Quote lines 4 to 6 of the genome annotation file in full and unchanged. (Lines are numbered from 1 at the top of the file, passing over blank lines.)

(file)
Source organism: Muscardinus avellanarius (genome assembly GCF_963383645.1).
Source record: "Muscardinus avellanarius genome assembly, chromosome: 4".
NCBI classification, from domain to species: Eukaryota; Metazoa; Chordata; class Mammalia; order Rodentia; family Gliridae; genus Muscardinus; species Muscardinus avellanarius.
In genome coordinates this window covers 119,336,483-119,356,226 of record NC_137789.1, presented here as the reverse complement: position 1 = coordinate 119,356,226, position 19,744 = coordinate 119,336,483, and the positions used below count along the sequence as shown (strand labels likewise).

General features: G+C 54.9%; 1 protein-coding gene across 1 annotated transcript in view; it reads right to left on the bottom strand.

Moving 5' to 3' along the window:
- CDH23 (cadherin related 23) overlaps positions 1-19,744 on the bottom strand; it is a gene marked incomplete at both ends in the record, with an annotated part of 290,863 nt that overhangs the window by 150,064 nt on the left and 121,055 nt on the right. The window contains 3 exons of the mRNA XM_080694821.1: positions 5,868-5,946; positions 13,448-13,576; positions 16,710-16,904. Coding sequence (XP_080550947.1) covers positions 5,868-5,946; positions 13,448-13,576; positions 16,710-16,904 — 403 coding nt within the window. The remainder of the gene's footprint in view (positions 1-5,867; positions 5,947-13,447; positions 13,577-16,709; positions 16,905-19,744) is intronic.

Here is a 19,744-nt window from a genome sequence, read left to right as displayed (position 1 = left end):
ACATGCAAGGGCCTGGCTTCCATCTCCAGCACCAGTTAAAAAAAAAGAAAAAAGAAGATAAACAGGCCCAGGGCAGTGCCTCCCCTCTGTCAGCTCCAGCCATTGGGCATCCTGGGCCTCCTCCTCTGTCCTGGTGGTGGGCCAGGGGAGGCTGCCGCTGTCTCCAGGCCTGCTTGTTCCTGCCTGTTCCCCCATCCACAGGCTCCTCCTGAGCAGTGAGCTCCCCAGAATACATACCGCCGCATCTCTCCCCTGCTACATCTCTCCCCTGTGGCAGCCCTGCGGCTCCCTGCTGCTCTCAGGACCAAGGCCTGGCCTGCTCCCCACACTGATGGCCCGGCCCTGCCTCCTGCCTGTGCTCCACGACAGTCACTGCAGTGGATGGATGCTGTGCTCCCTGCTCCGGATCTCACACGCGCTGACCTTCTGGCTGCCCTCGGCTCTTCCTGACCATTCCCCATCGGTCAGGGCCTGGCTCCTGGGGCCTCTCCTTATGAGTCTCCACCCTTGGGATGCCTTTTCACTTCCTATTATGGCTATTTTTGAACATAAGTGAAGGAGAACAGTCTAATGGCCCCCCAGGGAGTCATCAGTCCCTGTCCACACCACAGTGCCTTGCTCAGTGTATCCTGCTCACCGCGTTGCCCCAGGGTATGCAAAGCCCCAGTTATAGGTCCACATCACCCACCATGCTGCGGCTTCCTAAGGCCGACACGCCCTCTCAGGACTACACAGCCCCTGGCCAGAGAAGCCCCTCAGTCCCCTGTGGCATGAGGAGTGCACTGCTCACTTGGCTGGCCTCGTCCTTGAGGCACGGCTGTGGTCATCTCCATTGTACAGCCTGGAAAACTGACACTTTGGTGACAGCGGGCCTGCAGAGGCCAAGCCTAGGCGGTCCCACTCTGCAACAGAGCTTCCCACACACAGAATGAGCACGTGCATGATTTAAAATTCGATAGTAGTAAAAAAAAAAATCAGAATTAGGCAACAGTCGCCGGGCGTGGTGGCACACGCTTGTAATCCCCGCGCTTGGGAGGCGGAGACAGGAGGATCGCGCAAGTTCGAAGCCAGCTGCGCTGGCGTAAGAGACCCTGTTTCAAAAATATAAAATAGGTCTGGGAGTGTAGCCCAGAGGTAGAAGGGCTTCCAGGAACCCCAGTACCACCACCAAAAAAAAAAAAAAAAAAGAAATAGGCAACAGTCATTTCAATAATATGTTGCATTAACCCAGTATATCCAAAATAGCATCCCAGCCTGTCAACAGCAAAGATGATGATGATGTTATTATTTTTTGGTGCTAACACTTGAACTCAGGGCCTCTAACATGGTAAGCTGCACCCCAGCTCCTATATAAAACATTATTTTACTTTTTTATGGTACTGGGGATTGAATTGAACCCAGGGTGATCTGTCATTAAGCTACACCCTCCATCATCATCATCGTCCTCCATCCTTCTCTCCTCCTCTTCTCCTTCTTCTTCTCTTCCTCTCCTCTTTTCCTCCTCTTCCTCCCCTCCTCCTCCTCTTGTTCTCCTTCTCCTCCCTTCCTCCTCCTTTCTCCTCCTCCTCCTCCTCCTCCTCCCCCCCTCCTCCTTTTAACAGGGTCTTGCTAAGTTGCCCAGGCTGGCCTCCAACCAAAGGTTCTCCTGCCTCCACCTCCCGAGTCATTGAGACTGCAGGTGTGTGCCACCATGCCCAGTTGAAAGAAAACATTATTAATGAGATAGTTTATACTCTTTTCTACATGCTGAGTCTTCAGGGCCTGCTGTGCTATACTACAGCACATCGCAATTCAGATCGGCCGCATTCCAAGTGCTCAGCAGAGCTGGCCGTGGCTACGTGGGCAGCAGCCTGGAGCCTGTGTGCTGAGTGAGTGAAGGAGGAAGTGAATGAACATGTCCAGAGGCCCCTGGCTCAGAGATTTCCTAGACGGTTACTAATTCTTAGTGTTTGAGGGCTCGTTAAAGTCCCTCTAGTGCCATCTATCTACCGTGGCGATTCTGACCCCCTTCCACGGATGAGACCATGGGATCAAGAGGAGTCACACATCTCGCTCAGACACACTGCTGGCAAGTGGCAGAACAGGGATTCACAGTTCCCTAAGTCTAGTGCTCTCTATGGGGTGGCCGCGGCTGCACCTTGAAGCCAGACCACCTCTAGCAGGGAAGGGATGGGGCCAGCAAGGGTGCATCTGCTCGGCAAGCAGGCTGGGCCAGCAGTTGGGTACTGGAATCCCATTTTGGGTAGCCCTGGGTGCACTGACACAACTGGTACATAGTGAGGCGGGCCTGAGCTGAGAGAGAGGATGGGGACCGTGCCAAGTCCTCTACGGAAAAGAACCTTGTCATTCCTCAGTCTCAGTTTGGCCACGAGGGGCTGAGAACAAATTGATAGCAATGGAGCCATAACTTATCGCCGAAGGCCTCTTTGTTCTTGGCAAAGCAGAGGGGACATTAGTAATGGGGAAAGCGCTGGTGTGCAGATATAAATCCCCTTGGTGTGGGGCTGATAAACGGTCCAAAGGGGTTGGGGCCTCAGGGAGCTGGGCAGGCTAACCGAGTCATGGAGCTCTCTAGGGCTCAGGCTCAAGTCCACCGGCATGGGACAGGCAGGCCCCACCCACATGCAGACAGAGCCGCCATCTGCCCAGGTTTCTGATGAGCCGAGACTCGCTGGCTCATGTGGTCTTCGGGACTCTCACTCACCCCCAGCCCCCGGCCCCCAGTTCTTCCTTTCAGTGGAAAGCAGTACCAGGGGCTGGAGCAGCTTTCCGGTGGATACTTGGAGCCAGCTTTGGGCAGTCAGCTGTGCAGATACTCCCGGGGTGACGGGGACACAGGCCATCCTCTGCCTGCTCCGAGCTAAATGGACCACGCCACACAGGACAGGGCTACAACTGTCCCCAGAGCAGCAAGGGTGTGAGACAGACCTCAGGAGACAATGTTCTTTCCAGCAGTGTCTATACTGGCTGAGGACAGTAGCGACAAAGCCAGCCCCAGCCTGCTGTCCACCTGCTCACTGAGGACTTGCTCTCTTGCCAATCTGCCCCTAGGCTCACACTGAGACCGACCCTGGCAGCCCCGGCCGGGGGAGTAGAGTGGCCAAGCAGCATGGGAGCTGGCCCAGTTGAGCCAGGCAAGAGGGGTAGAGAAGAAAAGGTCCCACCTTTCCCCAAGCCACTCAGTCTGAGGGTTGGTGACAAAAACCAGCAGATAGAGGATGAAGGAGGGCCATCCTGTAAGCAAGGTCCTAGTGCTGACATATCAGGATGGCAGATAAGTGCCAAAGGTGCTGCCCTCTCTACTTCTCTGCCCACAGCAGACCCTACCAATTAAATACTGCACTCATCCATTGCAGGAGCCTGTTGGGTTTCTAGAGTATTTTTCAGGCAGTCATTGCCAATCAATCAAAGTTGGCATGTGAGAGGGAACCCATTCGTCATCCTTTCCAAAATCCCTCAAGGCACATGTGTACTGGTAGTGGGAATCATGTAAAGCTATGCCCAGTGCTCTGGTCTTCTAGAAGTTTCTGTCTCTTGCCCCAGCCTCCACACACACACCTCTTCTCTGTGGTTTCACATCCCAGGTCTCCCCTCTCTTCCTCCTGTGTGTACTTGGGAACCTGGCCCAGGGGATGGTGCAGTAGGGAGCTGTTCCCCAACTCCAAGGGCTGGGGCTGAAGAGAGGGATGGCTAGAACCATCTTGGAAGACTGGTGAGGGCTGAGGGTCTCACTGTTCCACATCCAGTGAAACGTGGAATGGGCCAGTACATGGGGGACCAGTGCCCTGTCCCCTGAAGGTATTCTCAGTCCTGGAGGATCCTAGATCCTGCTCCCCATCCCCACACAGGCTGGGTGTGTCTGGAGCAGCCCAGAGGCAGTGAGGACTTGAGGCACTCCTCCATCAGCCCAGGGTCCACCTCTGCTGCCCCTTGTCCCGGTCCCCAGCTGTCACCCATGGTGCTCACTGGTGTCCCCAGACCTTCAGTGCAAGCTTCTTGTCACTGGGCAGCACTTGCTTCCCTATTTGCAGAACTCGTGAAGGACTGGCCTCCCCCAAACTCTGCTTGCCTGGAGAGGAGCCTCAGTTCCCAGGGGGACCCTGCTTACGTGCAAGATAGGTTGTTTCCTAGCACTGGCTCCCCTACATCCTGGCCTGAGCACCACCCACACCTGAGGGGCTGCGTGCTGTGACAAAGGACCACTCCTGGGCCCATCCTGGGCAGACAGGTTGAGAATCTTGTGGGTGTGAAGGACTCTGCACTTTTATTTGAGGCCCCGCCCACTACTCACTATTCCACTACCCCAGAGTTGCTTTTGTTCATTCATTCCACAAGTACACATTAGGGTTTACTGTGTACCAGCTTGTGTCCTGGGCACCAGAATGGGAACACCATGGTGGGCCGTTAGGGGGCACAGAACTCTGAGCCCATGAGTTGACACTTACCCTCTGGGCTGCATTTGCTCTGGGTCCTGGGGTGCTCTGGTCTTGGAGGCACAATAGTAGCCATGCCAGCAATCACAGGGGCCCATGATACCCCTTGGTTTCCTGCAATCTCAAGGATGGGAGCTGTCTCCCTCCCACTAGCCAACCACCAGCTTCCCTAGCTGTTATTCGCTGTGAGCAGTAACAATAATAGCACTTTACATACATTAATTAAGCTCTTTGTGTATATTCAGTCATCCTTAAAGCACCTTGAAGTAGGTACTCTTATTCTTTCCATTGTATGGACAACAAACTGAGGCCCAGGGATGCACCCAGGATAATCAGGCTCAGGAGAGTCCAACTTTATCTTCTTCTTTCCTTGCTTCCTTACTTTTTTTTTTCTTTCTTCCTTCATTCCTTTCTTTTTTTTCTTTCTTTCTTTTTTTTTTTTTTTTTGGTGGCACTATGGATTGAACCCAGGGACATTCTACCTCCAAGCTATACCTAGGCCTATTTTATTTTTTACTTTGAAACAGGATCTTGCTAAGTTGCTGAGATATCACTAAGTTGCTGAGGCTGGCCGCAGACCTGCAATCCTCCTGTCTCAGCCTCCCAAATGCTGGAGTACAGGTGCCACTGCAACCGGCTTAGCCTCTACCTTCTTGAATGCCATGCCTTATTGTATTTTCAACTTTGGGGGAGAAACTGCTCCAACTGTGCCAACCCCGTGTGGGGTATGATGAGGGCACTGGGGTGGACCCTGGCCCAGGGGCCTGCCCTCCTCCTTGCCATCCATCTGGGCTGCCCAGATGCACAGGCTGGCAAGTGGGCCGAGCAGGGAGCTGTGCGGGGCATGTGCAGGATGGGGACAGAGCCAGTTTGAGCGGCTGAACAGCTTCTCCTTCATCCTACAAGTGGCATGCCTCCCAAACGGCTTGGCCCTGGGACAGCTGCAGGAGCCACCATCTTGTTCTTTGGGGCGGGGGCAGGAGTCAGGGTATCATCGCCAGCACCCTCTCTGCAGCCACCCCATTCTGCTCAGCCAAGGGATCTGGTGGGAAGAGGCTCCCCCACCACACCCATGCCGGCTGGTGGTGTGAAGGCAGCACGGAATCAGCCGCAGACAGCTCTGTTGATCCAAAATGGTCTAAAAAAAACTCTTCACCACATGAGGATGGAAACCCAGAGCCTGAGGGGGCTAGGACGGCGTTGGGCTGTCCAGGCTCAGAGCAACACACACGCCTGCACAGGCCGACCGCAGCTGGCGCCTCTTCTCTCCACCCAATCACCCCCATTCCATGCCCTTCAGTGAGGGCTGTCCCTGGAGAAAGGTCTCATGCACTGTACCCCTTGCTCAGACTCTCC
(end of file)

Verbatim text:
In genome coordinates this window covers 119,336,483-119,356,226 of record NC_137789.1, presented here as the reverse complement: position 1 = coordinate 119,356,226, position 19,744 = coordinate 119,336,483, and the positions used below count along the sequence as shown (strand labels likewise).

General features: G+C 54.9%; 1 protein-coding gene across 1 annotated transcript in view; it reads right to left on the bottom strand.

Moving 5' to 3' along the window: